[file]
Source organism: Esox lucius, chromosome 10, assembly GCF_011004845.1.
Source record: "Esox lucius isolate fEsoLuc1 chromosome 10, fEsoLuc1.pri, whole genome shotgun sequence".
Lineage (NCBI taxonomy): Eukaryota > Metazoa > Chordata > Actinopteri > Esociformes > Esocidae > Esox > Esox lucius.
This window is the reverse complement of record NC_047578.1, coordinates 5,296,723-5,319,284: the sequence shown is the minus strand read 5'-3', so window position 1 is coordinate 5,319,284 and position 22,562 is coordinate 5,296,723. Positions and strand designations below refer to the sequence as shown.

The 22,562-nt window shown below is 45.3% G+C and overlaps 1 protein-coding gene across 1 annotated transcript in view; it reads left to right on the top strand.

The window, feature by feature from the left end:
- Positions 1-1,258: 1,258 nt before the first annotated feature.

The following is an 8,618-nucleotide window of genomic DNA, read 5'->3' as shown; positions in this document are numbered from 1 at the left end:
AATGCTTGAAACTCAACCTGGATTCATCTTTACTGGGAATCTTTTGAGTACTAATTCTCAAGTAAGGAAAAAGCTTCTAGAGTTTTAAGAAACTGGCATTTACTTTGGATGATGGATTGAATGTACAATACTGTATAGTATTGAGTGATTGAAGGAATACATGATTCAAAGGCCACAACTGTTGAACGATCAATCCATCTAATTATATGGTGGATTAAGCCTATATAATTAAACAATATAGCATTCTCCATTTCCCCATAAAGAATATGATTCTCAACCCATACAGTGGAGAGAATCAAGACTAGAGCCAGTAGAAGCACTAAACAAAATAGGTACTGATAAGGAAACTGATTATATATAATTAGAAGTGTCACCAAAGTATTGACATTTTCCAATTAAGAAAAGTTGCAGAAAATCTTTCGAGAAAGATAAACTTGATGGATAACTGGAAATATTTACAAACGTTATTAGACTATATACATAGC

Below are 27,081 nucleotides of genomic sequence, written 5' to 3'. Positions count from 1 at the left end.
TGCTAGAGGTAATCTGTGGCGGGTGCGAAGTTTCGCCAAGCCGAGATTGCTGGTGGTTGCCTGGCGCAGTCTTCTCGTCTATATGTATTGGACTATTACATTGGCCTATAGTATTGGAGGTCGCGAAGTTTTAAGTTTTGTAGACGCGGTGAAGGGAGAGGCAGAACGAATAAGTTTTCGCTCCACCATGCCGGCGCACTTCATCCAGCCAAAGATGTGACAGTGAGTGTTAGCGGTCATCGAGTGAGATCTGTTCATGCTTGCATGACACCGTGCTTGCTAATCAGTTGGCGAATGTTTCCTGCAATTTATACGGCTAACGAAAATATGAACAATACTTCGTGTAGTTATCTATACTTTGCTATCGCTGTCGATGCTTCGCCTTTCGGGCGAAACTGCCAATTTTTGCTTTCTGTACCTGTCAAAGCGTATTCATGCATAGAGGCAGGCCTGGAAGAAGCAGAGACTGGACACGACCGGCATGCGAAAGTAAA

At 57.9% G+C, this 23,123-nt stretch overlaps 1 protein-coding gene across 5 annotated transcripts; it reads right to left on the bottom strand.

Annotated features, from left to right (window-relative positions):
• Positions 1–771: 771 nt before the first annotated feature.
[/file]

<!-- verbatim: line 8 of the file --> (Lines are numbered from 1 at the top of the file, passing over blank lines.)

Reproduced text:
The following is an 8,618-nucleotide window of genomic DNA, read 5'->3' as shown; positions in this document are numbered from 1 at the left end: